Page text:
Mathematics Stack Exchange is a question and answer site for people studying math at any level and professionals in related fields. Join them; it only takes a minute:

Sign up
Here's how it works:
  1. Anybody can ask a question
  2. Anybody can answer
  3. The best answers are voted up and rise to the top

I have some kind of "homework" question. I have the following theorem:

Theorem (Transfinite Recursion over the class of of ordinals $\mathbf{ON}$: Let $\mathbf{V}$ be the class of all sets. If $\mathbf{F} : \mathbf{V} \to \mathbf{V}$ then there exists a unique $\mathbf{G} : \mathbf{ON} \to \mathbf{V}$ such that for all $\alpha$ $\mathbf{G}(\alpha) = \mathbf{F}(\mathbf{G}|_{\alpha}))$.

Now I want to show that if $\hat{x} = \{y : y < x\}$ and if $\mathbf{F} : \mathbf{V} \to \mathbf{V}$ and $(X, <)$ is a well-ordering then there exists a function $f$ with domain $X$ such that $f(x) = \mathbf{F}(f|_{\hat{x}}$.

So I let $0 = \text{min}(X)$, and then I note that I want $f(0) = \mathbf{F(\emptyset})$. I continue like this and I note that $f(1) = \mathbf{F}(f(0))$ and so on. Is this correct? If so, can someone give me a hint how I apply the above theorem to say that this construction works?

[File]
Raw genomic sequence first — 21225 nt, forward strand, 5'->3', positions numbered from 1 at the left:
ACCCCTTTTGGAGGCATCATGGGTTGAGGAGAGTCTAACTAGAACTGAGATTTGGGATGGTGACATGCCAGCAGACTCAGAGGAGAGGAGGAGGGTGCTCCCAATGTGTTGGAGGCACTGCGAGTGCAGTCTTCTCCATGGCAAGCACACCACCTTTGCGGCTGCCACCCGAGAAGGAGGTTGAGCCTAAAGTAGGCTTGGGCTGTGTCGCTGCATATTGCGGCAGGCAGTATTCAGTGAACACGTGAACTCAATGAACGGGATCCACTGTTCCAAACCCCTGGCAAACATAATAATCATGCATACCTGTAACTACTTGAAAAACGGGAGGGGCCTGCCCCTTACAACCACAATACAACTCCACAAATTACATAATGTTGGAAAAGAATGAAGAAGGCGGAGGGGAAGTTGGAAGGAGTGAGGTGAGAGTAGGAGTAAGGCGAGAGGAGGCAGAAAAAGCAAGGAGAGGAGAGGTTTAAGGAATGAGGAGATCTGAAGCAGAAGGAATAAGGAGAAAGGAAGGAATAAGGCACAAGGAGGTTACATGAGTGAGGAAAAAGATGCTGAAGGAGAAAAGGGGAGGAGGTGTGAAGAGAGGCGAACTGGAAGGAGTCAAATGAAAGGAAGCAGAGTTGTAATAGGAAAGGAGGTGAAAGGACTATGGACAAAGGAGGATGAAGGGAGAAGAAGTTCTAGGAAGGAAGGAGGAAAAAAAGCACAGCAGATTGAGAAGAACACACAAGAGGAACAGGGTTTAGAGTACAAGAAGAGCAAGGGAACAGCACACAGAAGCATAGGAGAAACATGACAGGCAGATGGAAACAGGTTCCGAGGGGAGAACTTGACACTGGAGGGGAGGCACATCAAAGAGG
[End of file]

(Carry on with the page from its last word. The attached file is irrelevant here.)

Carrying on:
share|cite|improve this question
Ordinals are not that elementary... – Asaf Karagila Dec 7 '10 at 4:25
up vote 3 down vote accepted

If you can use the transfinite recursion theorem you stated, why not simply apply it to $F$, and then use an isomorphism between $X$ and some ordinal to transfer the function $G$ from $ON$ to $X$? It seems like you are trying to reprove the transfinite recursion theorem rather than just applying it.

share|cite|improve this answer

Your Answer


By posting your answer, you agree to the privacy policy and terms of service.

Not the answer you're looking for? Browse other questions tagged or ask your own question.